Gray Matters: Animals aren’t people


Neuroscience can be a complicated field. With millions of neurons interacting with billions more to form pathways that may travel in any direction, these topics are often hard to grasp.

But, as complex as it may be, the only chance of understanding this field comes from research. 

In neuroscience, animal models are often used for research, the most common being mice, rats, fruit flies and roundworms. 

Since much of scientific research is motivated by the potential benefits it could have on people, the degree to which we apply these animal-based findings to human subjects is very important.

For example, I learned in class today that although the most common antidepressants take between two weeks and one month to begin affecting the person taking them, they work much faster in mice that are given a dose proportional to their body weight.

Furthermore, the particular ways in which animal research translates to human subjects are very unpredictable: a success in one area might not yield a success in another.

It’s not entirely a guessing game, thankfully. There are indications that certain animal models will be better than others for a particular area of research, and choosing which one to use is a whole science in itself. 

Researchers must consider genetic similarity to humans, analogues in brain structure or function, metabolism, background knowledge of biological properties, cost, availability and ethical implications when picking an appropriate animal model

As may be expected, a lot of the process of choosing an animal model will be rife with trade-offs: what one animal model does exceptionally well may also lend it to being poor in another area.

Mice and humans have brains that are far more similar than you expect.

Due to similarities in the way we develop, the type and function of our organs and similar circulatory, reproductive, digestive and nervous systems, mice are usually a good model for humans.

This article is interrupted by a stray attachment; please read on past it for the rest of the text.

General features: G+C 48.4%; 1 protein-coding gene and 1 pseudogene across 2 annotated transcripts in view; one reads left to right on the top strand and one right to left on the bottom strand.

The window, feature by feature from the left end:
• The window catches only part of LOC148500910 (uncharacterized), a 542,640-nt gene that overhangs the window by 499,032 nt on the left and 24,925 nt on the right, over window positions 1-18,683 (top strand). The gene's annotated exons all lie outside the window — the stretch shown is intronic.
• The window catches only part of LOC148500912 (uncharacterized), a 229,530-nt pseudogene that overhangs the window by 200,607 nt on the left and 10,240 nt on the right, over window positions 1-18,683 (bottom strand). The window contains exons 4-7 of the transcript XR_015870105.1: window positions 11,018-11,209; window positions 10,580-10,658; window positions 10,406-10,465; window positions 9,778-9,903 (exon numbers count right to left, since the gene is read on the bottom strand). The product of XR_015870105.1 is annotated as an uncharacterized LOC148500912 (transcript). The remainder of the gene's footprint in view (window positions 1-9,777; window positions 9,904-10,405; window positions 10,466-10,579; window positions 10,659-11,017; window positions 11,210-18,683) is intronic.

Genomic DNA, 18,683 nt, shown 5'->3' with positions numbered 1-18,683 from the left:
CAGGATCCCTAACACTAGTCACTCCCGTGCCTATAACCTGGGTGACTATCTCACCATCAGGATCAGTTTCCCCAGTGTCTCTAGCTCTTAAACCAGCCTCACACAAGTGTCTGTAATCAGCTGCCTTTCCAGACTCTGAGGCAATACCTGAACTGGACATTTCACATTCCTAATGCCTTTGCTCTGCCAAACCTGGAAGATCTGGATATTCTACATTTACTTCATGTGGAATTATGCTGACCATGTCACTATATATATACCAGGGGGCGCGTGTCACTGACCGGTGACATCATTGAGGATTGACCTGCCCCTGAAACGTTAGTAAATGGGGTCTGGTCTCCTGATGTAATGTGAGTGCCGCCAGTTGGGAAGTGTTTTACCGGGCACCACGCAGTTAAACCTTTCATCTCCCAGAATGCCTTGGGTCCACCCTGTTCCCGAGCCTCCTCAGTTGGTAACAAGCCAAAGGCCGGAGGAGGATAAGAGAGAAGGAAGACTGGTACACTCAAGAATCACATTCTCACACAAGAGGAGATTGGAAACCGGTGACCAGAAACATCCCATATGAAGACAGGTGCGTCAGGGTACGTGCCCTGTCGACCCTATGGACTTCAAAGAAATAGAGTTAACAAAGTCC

The biggest drawback of mice, however, is that they take a relatively long time to acquire. When a mouse gets pregnant, it will take between 18 and 22 days to give birth, after which the litter needs care in order to survive.

If you decide that you want a young mouse to do an experiment with, it will take about seven weeks for that mouse to be ready. 

Roundworms, on the other hand, are fast. They have a life cycle of only two weeks and can lay between four and ten eggs in an hour. 

But there’s a trade-off. This quick development is offset by the fact that roundworms are far less similar to humans than mice are, whether it be neurally or biologically.

As organisms get easier to acquire and easier to work with, they seem to translate increasingly less to humans. Picking a model organism becomes a game of give and take, as researchers must weigh the benefits and deficits of each subject. 

One field particularly difficult to generalize is mental health.

Mood disorders like depression and bipolar disorder are really challenging to research in that their symptoms influence the way we experience consciousness. They change the ways we feel and think about everything.

Although a virus is a virus and a gene is a gene, there is absolutely no way to definitively ascertain whether a mouse that you’ve experimentally made sad is experiencing anything even remotely analogous to depression in humans. 

While I hope to dive more into this topic in future pieces, it is important to recognize the value in choosing appropriate animal models. 

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  1. No, animals aren’t people. But people ARE animals: the most invasive, destructive and only SELF-destructive species in planetary history, to the detriment of all others. And we dare call ourselves Homo SAPIENS (SIC). Eight BILLION and counting…..

    • robert davenport on

      On the flip side people can consciously choose to do good or reply to evil with good. Free will is a curse and a blessing choose wisely.

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